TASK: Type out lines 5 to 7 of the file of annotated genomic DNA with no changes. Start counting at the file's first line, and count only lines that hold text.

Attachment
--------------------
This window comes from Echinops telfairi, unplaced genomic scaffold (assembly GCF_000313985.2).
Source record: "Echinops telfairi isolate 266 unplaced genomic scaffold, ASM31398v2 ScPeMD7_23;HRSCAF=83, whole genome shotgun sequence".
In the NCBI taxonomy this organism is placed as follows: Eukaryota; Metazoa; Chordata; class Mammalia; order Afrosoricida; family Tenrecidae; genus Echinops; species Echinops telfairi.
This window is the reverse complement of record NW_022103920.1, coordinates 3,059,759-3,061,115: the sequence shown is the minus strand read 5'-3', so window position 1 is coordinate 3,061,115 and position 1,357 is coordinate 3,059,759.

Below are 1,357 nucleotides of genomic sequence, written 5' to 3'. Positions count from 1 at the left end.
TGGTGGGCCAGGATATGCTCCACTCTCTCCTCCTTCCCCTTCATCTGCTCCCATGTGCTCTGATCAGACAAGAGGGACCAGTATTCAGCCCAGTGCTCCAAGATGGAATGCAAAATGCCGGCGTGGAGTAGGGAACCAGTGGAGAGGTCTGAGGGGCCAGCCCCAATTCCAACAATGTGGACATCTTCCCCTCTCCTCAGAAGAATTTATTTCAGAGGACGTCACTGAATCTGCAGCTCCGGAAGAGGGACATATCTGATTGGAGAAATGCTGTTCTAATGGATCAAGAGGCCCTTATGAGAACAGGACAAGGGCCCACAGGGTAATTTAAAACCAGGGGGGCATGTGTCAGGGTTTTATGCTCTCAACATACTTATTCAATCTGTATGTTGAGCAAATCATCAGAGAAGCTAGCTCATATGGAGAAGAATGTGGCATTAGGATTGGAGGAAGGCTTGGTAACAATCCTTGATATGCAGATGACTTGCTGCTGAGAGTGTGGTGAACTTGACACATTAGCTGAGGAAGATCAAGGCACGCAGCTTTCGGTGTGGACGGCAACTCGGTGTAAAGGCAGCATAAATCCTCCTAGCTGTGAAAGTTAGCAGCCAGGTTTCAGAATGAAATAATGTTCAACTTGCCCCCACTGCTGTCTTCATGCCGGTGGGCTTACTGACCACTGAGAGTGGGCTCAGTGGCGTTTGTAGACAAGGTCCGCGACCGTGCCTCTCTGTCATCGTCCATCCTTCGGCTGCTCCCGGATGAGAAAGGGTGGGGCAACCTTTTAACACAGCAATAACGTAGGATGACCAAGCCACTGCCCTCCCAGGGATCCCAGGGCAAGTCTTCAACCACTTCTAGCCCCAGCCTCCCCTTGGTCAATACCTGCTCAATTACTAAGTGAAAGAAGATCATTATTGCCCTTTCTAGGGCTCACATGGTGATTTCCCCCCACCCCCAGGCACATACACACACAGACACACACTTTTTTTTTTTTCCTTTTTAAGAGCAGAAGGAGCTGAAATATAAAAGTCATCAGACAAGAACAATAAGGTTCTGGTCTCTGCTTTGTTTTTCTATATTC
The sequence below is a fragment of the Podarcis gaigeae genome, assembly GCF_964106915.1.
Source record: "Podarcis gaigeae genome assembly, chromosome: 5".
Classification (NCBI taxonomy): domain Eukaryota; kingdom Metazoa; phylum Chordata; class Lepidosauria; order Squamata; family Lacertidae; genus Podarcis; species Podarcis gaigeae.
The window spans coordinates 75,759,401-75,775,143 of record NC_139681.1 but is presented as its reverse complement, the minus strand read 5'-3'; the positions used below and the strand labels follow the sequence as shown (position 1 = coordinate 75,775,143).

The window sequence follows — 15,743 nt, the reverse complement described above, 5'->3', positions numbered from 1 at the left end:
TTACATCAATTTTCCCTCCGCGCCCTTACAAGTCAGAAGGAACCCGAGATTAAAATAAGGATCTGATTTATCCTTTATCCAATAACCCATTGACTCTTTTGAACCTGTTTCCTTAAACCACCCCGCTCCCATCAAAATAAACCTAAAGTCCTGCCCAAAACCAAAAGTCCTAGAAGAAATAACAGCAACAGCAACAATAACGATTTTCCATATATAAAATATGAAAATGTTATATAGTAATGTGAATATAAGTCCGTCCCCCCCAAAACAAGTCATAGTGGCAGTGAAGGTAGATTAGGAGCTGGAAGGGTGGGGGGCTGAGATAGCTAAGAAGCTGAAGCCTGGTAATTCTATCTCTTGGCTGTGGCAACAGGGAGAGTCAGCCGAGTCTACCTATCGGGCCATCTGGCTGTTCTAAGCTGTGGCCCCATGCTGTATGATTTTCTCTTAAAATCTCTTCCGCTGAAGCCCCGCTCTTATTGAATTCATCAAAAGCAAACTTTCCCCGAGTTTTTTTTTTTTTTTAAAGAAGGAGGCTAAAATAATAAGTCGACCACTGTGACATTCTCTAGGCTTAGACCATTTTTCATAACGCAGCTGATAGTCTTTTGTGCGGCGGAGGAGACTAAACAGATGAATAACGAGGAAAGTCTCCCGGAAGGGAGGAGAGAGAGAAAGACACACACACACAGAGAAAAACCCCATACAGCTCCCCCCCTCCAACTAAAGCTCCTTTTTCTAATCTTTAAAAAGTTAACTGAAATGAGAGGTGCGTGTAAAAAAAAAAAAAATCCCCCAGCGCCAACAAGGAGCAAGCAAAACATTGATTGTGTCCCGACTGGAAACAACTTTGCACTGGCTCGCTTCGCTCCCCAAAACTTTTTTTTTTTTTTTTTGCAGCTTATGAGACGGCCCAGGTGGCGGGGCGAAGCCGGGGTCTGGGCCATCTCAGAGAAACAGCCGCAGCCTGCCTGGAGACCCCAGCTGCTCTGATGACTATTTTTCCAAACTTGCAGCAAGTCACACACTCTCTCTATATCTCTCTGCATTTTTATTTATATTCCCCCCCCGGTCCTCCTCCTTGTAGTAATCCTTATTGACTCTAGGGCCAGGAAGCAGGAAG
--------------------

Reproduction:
Below are 1,357 nucleotides of genomic sequence, written 5' to 3'. Positions count from 1 at the left end.
TGGTGGGCCAGGATATGCTCCACTCTCTCCTCCTTCCCCTTCATCTGCTCCCATGTGCTCTGATCAGACAAGAGGGACCAGTATTCAGCCCAGTGCTCCAAGATGGAATGCAAAATGCCGGCGTGGAGTAGGGAACCAGTGGAGAGGTCTGAGGGGCCAGCCCCAATTCCAACAATGTGGACATCTTCCCCTCTCCTCAGAAGAATTTATTTCAGAGGACGTCACTGAATCTGCAGCTCCGGAAGAGGGACATATCTGATTGGAGAAATGCTGTTCTAATGGATCAAGAGGCCCTTATGAGAACAGGACAAGGGCCCACAGGGTAATTTAAAACCAGGGGGGCATGTGTCAGGGTTTTATGCTCTCAACATACTTATTCAATCTGTATGTTGAGCAAATCATCAGAGAAGCTAGCTCATATGGAGAAGAATGTGGCATTAGGATTGGAGGAAGGCTTGGTAACAATCCTTGATATGCAGATGACTTGCTGCTGAGAGTGTGGTGAACTTGACACATTAGCTGAGGAAGATCAAGGCACGCAGCTTTCGGTGTGGACGGCAACTCGGTGTAAAGGCAGCATAAATCCTCCTAGCTGTGAAAGTTAGCAGCCAGGTTTCAGAATGAAATAATGTTCAACTTGCCCCCACTGCTGTCTTCATGCCGGTGGGCTTACTGACCACTGAGAGTGGGCTCAGTGGCGTTTGTAGACAAGGTCCGCGACCGTGCCTCTCTGTCATCGTCCATCCTTCGGCTGCTCCCGGATGAGAAAGGGTGGGGCAACCTTTTAACACAGCAATAACGTAGGATGACCAAGCCACTGCCCTCCCAGGGATCCCAGGGCAAGTCTTCAACCACTTCTAGCCCCAGCCTCCCCTTGGTCAATACCTGCTCAATTACTAAGTGAAAGAAGATCATTATTGCCCTTTCTAGGGCTCACATGGTGATTTCCCCCCACCCCCAGGCACATACACACACAGACACACACTTTTTTTTTTTTCCTTTTTAAGAGCAGAAGGAGCTGAAATATAAAAGTCATCAGACAAGAACAATAAGGTTCTGGTCTCTGCTTTGTTTTTCTATATTC
The sequence below is a fragment of the Podarcis gaigeae genome, assembly GCF_964106915.1.